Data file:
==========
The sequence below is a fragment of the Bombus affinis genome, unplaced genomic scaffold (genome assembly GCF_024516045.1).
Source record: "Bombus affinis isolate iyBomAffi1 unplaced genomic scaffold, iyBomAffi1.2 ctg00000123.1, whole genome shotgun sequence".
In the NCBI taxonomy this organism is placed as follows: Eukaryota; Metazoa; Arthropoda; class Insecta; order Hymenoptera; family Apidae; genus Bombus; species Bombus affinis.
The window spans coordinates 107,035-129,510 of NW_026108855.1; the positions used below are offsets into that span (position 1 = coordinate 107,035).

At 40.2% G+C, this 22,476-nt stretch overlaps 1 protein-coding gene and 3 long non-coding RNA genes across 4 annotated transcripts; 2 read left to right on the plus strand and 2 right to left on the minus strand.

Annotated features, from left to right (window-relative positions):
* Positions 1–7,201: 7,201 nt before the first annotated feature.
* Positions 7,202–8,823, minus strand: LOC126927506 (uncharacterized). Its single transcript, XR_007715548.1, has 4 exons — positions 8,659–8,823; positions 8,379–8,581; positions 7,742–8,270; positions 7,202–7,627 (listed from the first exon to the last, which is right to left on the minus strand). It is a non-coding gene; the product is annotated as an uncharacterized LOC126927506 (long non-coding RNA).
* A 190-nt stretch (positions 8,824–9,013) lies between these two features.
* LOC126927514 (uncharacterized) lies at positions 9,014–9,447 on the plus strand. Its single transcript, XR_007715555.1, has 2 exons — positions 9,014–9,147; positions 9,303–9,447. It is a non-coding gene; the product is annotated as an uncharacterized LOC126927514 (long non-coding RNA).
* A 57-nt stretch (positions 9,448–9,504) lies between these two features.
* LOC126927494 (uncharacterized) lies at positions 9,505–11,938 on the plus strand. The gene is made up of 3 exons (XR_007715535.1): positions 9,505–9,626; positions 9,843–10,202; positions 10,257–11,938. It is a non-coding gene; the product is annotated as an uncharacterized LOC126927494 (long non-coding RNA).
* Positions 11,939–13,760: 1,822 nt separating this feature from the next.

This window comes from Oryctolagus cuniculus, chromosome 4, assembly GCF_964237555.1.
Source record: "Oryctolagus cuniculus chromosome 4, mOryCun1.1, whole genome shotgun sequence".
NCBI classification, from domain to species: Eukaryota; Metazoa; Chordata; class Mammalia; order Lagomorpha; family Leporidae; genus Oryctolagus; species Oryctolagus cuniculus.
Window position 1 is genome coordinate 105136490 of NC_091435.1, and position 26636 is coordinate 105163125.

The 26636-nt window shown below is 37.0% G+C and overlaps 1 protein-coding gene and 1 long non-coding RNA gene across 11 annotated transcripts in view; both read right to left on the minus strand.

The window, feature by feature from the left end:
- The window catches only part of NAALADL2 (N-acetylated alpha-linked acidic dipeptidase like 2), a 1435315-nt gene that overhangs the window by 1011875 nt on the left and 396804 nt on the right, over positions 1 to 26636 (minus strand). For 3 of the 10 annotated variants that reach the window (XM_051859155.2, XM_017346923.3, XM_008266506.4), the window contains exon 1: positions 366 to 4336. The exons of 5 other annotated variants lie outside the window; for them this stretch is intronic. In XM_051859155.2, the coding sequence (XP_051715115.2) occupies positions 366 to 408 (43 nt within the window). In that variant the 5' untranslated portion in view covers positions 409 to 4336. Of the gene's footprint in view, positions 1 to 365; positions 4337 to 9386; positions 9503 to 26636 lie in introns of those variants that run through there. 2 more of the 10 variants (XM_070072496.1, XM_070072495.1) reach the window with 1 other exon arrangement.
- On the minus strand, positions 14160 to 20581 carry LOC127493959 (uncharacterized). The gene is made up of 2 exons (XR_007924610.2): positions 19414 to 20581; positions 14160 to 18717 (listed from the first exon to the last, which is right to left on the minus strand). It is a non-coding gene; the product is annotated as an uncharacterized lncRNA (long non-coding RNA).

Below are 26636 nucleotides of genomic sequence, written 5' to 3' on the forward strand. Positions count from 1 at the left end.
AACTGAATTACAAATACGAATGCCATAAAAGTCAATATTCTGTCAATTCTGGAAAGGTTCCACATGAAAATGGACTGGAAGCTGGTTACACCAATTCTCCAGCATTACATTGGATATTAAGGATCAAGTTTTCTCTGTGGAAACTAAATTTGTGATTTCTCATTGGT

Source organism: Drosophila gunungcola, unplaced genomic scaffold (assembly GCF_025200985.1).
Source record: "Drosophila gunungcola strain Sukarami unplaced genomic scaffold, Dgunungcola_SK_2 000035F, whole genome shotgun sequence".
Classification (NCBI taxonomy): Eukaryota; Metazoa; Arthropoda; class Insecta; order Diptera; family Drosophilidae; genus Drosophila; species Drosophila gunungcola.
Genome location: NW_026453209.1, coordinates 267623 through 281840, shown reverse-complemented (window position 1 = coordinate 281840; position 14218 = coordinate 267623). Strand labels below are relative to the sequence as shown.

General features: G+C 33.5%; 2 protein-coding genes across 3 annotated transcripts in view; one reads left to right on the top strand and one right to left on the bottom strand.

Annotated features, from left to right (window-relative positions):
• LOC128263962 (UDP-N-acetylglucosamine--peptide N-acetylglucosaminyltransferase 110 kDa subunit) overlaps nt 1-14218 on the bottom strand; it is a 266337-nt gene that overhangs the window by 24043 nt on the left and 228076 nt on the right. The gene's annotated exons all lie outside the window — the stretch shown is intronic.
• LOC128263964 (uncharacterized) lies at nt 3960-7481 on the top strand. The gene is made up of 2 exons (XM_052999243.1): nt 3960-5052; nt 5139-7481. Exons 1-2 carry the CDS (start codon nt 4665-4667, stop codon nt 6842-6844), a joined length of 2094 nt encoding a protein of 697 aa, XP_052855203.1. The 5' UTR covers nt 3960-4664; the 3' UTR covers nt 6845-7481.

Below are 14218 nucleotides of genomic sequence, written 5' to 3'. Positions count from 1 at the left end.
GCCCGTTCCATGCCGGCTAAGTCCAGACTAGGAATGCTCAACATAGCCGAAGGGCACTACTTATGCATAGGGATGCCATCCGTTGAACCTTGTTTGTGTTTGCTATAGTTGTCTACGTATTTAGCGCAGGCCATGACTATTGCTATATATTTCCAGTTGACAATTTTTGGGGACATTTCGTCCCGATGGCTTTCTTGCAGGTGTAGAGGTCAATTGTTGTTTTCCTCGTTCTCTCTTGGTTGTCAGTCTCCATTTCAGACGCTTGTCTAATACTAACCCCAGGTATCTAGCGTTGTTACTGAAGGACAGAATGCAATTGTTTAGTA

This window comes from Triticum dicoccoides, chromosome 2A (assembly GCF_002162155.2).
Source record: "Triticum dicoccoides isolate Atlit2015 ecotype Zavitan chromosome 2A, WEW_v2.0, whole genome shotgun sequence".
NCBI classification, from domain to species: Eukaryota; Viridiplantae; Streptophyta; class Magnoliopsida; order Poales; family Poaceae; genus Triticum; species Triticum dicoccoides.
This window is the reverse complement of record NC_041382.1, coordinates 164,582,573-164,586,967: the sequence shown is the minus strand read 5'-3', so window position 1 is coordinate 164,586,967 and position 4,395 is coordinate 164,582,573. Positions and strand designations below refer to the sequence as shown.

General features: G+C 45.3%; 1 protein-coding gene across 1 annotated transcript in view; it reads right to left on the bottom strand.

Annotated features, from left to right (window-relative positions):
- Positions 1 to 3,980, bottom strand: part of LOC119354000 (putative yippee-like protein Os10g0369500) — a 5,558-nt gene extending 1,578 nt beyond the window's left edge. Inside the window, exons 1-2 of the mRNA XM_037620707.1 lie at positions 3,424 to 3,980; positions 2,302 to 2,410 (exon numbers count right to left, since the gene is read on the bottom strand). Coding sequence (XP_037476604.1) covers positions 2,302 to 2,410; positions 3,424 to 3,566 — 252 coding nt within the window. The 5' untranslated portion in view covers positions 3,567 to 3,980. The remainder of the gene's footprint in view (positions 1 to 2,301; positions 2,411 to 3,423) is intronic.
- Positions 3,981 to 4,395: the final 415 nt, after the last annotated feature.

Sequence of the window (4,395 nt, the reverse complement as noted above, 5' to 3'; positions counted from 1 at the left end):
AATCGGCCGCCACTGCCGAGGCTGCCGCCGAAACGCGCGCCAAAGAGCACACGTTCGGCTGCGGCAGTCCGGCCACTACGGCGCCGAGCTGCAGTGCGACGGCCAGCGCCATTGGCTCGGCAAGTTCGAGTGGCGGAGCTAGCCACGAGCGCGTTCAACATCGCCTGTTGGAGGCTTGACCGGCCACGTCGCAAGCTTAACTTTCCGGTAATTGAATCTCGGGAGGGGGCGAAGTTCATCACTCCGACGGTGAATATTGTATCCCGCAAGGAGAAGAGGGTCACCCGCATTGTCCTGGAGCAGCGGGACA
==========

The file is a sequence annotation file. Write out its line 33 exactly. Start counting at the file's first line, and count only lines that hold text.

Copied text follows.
GCCCGTTCCATGCCGGCTAAGTCCAGACTAGGAATGCTCAACATAGCCGAAGGGCACTACTTATGCATAGGGATGCCATCCGTTGAACCTTGTTTGTGTTTGCTATAGTTGTCTACGTATTTAGCGCAGGCCATGACTATTGCTATATATTTCCAGTTGACAATTTTTGGGGACATTTCGTCCCGATGGCTTTCTTGCAGGTGTAGAGGTCAATTGTTGTTTTCCTCGTTCTCTCTTGGTTGTCAGTCTCCATTTCAGACGCTTGTCTAATACTAACCCCAGGTATCTAGCGTTGTTACTGAAGGACAGAATGCAATTGTTTAGTA